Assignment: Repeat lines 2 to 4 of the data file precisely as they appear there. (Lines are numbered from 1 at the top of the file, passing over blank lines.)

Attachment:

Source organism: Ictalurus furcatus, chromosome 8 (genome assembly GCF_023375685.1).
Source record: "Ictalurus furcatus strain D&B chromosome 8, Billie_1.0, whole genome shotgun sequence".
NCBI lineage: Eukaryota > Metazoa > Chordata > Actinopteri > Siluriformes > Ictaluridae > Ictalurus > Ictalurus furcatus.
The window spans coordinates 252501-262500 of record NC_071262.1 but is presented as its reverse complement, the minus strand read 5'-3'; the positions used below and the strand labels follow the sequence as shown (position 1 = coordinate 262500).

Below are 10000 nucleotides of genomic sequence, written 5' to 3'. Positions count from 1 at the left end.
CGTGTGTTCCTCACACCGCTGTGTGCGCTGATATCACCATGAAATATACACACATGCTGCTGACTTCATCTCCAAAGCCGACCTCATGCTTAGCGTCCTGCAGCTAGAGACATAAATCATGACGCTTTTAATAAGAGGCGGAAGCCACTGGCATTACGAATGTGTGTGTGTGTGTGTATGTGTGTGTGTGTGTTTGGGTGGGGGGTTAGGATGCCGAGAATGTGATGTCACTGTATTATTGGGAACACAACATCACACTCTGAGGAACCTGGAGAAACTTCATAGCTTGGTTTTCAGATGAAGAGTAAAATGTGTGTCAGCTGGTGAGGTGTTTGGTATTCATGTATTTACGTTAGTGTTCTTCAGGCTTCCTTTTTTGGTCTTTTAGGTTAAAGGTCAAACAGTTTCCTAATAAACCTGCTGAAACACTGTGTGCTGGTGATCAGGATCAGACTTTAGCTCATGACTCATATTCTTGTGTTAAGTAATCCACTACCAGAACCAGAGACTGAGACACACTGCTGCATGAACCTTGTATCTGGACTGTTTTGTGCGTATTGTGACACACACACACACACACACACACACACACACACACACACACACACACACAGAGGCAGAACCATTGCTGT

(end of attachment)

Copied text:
Source record: "Ictalurus furcatus strain D&B chromosome 8, Billie_1.0, whole genome shotgun sequence".
NCBI lineage: Eukaryota > Metazoa > Chordata > Actinopteri > Siluriformes > Ictaluridae > Ictalurus > Ictalurus furcatus.
The window spans coordinates 252501-262500 of record NC_071262.1 but is presented as its reverse complement, the minus strand read 5'-3'; the positions used below and the strand labels follow the sequence as shown (position 1 = coordinate 262500).